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June 27, 2023

GHSL-2023-045: LDAP injection in Bounty Castle For Java - CVE-2023-33201

Michael Stepankin

Coordinated Disclosure Timeline


Bouncy Castle For Java is affected by an LDAP injection vulnerability. The vulnerability only affects applications that use an LDAP CertStore from Bouncy Castle to validate X509 certificates. During the certificate validation process, Bouncy Castle inserts the certificate’s Subject Name into an LDAP search filter without any escaping, which leads to an LDAP injection vulnerability.


Bouncy Castle For Java

Tested Version



LDAP Injection in (GHSL-2023-045,CVE-2023-33201)

Bouncy Castle provides an API for validating X509 security certificates. During validation, Bouncy Castle should know where to locate root and intermediate trusted certificates. One of the options for developers is to use an LDAP directory for storing trusted certificates and their revocation lists. Bouncy castle provides this ability via X509LDAPCertStoreSpi and X509LDAPCertStoreParameters classes. For example, LDAP server at “ldap://” can be used in the following way:

X509LDAPCertStoreParameters CertStoreParameters = new X509LDAPCertStoreParameters.Builder("ldap://", "CN=certificates").build();
CertStore certStore = CertStore.getInstance("LDAP", CertStoreParameters, "BC");

In this scenario, Bouncy Castle makes requests to the configured LDAP store when a certificate is checked. The problem exists in the way Bouncy Castle constructs LDAP filters for these queries. Specifically, it takes the subject name from the certificate and includes it in the filter using string concatenation without any escaping.

 private Set search(String attributeName, String attributeValue,
                       String[] attrs) throws CertStoreException
      String filter = attributeName + "=" + attributeValue;
      if (attributeName == null)
          filter = null;
      DirContext ctx = null;
      Set set = new HashSet();

          ctx = connectLDAP();

          SearchControls constraints = new SearchControls();
          for (int i = 0; i < attrs.length; i++)
              String temp[] = new String[1];
              temp[0] = attrs[i];

              String filter2 = "(&(" + filter + ")(" + temp[0] + "=*))";

The query happens before the signature validation, so it can be exploited via untrusted self-signed certificate.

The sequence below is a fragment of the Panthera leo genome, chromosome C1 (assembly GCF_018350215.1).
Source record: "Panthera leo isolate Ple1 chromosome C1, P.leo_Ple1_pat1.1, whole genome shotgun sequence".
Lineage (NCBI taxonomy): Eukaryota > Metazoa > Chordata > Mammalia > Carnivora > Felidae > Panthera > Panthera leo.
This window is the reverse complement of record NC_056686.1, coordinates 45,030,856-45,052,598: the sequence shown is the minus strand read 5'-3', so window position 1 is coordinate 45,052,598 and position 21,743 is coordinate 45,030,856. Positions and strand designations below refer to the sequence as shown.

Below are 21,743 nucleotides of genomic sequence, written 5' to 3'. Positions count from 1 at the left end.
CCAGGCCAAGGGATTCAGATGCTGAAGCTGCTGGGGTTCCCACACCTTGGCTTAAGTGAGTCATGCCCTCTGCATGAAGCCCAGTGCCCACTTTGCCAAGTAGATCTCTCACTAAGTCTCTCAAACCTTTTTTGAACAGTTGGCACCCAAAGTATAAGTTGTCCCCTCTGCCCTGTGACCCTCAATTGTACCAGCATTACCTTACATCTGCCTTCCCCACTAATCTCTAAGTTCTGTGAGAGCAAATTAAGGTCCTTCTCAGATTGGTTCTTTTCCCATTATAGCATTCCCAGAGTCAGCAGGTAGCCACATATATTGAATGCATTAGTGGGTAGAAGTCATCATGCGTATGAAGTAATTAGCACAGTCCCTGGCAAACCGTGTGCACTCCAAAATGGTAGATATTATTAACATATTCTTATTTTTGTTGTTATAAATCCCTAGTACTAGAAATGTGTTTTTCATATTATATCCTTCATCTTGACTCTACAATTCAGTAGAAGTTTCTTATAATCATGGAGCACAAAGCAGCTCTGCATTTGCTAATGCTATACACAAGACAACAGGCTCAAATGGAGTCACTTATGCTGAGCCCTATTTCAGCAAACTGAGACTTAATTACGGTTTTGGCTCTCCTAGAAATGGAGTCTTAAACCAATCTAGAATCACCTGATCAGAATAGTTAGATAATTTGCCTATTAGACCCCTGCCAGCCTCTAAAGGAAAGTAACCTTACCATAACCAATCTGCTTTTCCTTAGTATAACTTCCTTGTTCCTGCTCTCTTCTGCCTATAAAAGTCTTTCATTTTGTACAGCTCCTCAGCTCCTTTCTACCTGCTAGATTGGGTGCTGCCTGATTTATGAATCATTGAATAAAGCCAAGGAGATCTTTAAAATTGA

This issue may lead to Information Disclosure. A potential attacker can generate a self-signed certificate with a subject name that contains special characters, e.g: CN=Subject*)(objectclass=. This will be included into the filter and provides the attacker ability to specify additional attributes in the search query. This can be exploited as a blind LDAP injection: an attacker can enumerate valid attribute values using the boolean blind injection technique. The exploitation depends on the structure of the target LDAP directory, as well as what kind of errors are exposed to the user.

Steps to reproduce

Here is the java code snippet that demonstrates this vulnerability. To compile it, you need to place Bouncy castle libraries bcpkix-jdk15on-1.70.jar, bcprov-jdk15on-1.70.jar, bcutil-jdk15on-1.70.jar and unboundid-ldapsdk-6.0.7.jar into the lib directory. Then, you can compile it and execute using the following command:

javac -cp "./lib/*"
java -cp "./lib/*:./" BcInjection

The expected output should be like:

Starting LDAP server on
Generating self-signed certificate with subject:CN=Subject*)(objectclass=
Received LDAP search base:CN=certificates filter:(&(cn=*Subject*)(objectclass=*)(userCertificate=*))
Requested attributes:[userCertificate]


This issue was discovered and reported by GHSL team member @artsploit (Michael Stepankin).


You can contact the GHSL team at, please include a reference to GHSL-2023-045 in any communication regarding this issue.